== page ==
To obtain and review workforce data, given the critical demand for developmental pediatricians (DPs).
Survey of demographics and professional activities of DP physician faculty at Developmental-Behavioral Pediatric (DBP) Research Network fellowship training sites.
Of the eligible providers at 12 centers, 76% (n = 50) completed surveys. They were on average 50 years old and mostly female (86%), white (82%), and working full time (74%). Full timers reported a mean 50.2-hour week made up of clinical work (23.2 hours), supervision (5.9 hours), research (8.8 hours), administration (5.2 hours), teaching (1.5 hours), advocacy (1.1 hours), and other (4.3 hours). Compared with those >10 years out of training, the 20 physicians (40%) ≤10 years out of fellowship were more likely to be nonwhite (p = .003). Overall faculty interest/expertise (I/E) was highest in autism (90%) and attention deficit hyperactivity disorder (ADHD; 86%). Those ≤10 years out of fellowship had more I/E in autism (p = .05) and less in chronic illness (p = .06) and parenting (p = .06). DPs practiced most frequently in a General DBP Clinic (74%), followed by clinics specific for: Autism (36%), Toddlers (22%), ADHD (20%), Infants (18%) and Preschoolers (16%). Common clinics were Autism (9), syndrome specific (9), ADHD (6), and School-Aged (5).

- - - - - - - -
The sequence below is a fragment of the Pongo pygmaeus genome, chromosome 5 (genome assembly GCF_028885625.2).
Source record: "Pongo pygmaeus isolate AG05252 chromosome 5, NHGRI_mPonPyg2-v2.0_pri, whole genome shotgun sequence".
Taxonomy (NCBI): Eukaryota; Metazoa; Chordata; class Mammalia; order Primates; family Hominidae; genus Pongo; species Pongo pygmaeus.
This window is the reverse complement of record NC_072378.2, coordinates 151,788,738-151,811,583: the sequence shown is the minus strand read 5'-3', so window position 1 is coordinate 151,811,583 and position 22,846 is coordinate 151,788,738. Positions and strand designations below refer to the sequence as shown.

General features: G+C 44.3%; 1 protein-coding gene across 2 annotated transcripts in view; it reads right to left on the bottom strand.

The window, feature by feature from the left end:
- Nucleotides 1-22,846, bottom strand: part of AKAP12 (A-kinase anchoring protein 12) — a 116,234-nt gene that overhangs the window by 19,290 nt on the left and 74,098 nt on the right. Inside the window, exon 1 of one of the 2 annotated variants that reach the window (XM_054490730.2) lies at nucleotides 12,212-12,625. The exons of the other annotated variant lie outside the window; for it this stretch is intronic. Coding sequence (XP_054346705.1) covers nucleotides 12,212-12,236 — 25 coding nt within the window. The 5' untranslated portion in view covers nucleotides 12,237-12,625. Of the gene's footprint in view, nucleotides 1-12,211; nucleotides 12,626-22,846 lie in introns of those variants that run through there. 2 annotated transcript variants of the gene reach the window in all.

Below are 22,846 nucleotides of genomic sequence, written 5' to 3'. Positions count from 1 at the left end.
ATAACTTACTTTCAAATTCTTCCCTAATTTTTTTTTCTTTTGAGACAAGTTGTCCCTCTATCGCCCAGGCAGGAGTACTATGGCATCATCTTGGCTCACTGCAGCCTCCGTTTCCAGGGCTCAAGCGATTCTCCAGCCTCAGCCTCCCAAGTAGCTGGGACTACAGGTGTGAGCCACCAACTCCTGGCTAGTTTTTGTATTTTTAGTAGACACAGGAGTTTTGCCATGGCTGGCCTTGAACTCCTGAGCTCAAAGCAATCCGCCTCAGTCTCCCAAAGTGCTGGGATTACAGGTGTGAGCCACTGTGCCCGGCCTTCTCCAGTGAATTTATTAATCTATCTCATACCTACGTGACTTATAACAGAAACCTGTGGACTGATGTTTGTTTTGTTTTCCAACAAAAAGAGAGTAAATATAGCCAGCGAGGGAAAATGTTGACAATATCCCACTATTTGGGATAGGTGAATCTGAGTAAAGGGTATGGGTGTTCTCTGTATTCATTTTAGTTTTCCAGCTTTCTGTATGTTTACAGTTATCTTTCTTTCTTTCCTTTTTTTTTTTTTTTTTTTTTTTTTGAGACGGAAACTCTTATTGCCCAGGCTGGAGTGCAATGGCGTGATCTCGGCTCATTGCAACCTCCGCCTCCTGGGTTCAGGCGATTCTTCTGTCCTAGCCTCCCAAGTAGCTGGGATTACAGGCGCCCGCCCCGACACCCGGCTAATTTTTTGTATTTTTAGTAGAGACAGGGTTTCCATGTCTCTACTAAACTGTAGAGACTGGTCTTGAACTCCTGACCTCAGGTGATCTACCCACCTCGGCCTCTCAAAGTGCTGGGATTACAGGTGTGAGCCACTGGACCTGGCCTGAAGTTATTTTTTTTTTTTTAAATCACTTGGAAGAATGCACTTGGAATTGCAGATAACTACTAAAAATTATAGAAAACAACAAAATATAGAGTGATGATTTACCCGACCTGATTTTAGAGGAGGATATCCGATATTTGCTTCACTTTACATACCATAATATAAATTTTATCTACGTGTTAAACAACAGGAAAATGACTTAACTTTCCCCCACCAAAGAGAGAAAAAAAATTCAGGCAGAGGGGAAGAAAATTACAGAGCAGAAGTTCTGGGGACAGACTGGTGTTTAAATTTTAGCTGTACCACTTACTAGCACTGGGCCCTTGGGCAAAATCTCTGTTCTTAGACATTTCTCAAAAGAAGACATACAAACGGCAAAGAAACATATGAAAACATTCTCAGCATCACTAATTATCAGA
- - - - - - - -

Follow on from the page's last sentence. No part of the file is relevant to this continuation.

Developmental pediatrician faculty in DBP training sites feed the pipeline of much needed DP physicians. This survey provides baseline information on the professional activities of DP faculty and found changing demographics and I/E as well as a wide variety of clinic types.
*Department of Pediatrics, Rainbow Babies and Children's Hospital, Cleveland, OH;
†Department of Pediatrics, Children's Hospital at Montefiore, Bronx, NY;
‡Division of Academic General Pediatrics and Montefiore School Health Program, Albert Einstein College of Medicine, Bronx, NY;
§Department of Pediatrics, W Alpert Medical School of Brown University, CNDC, Hasbro Children's Hospital, Providence, RI;
‖Boston Medical Center, Department of Pediatrics, Boston University School of Medicine, Boston, MA;
¶Division of Child Development and Human Development, Department of Pediatrics, The Children's Hospital of Philadelphia, Philadelphia, PA.
Address for reprints: Nancy Roizen, MD, 10524 Euclid Avenue, Suite 3150, Cleveland, OH 44106; e-mail: firstname.lastname@example.org.
Disclosure: The authors declare no conflict of interest.
Received March , 2017
Accepted June , 2017